That first part was a long gradual uphill. I tried to find Roy but there were too many around me and it was only later on, when lots of runners began dropping back, that I thought I saw him. A long way ahead, right out in front near the top of the rise, a handful of men were running. And among them was this red vest. Then they were out of sight over the top.
Poor old Roy. You couldn’t help feeling sorry for him. The way he was trying to hang on to them trained athletes. Roy with his short-stepping ugly twisting jerky motion like a washing machine, and Niells with his distance-killing legs moving smooth like the hindquarters of an eland. Roy was tough and he could take it, more than most of them he could take it, but there was a limit to everything. And just then my own troubles began.
PLENTY of troubles. I was going to take it easy, like it was just training. But everywhere there was stubble that near twisted your ankle off, and then the long stretches of uphill, there hadn’t seemed all this uphill when we went over it in the morning. And there was that burning in your chest and the dryness in the throat and your legs getting heavy and slowing down on you, and after that the pins and needles in the side. Several times I stopped and knelt down and bent forward right over my knees and then I would start up again and begin to be going good and then the needles would come back, only now they felt like long hatpins. I don’t know how long it went on like that but all the time there was this running and stopping. It seemed like I’d been on the veld all day when at last I got to the top of another rise and there it was—that dark bush on the top of the koppie. Thank God, I said to myself.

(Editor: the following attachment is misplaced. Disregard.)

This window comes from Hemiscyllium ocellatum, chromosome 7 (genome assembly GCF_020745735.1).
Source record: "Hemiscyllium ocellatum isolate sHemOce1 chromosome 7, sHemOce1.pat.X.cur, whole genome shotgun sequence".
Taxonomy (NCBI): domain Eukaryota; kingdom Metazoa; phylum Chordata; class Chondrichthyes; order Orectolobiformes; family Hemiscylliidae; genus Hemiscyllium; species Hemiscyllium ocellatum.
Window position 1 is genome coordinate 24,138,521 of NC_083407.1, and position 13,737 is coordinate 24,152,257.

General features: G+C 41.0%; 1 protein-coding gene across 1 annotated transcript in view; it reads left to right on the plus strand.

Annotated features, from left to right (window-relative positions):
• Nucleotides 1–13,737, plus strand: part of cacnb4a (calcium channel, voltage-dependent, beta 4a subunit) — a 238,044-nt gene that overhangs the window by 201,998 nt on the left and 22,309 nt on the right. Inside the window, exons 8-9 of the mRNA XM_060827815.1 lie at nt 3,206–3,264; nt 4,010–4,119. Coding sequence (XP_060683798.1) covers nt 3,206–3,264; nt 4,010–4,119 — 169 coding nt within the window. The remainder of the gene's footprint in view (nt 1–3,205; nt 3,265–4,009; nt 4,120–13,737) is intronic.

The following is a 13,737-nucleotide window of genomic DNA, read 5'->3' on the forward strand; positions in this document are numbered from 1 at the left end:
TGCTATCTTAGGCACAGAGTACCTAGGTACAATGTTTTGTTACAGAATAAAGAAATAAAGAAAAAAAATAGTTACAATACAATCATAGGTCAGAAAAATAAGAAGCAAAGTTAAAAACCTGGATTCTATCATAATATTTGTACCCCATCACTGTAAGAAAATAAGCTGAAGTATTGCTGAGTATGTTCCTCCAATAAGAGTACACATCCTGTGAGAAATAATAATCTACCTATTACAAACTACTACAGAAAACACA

But where was Roy?
It was only when I got closer that I saw the little red blur on the veld. It began to get bigger. »Suddenly I forgot my own troubles and started to run as hard as I could. It was Roy all right.
He was lying on his side sort of half curled up and there was blood coming from his ears and mouth and nose. He was breathing jerky and he was groaning. I stretched him out and started working on him.
“How’s he?” someone asked. I looked up and it was Niells. There were some red marks across the front of his vest.
“Anything I can do?” he asked.
I looked up at the sand and dirt that was on his legs and shorts and then 1 looked at his vest. “You know by any chance what happened?”
“He must’ve run himself out,” Niells said.
He stood watching for a bit, then he walked off toward where he had his pegs about fifty yards off. It took a little while for Roy to come around and then he opened his eyes.